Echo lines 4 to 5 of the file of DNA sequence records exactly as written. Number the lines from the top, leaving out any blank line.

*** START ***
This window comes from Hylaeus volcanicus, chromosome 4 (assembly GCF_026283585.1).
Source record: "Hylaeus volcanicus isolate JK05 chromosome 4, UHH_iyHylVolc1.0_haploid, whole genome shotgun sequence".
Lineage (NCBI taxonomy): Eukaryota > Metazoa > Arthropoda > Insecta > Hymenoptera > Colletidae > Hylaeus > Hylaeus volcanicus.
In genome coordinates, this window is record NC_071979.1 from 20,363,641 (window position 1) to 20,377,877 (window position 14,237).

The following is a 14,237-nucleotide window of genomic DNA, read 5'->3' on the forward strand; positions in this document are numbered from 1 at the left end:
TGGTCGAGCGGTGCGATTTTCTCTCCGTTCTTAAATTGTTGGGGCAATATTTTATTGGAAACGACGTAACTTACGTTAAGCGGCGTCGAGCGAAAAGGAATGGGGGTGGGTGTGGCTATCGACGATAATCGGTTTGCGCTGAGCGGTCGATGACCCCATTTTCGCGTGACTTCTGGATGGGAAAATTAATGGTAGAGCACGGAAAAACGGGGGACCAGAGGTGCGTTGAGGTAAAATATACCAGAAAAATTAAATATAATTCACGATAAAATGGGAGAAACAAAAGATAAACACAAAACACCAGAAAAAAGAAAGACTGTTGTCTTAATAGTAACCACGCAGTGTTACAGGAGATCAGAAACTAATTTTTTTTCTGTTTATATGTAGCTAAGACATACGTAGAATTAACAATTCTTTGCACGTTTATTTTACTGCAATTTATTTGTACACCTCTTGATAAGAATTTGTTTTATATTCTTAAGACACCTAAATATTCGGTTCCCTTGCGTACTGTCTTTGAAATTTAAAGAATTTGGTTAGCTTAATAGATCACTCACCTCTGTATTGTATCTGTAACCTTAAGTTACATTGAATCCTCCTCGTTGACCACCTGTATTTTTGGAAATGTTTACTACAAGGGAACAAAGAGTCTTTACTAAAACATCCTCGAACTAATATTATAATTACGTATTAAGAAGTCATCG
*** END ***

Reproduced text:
In genome coordinates, this window is record NC_071979.1 from 20,363,641 (window position 1) to 20,377,877 (window position 14,237).

The following is a 14,237-nucleotide window of genomic DNA, read 5'->3' on the forward strand; positions in this document are numbered from 1 at the left end: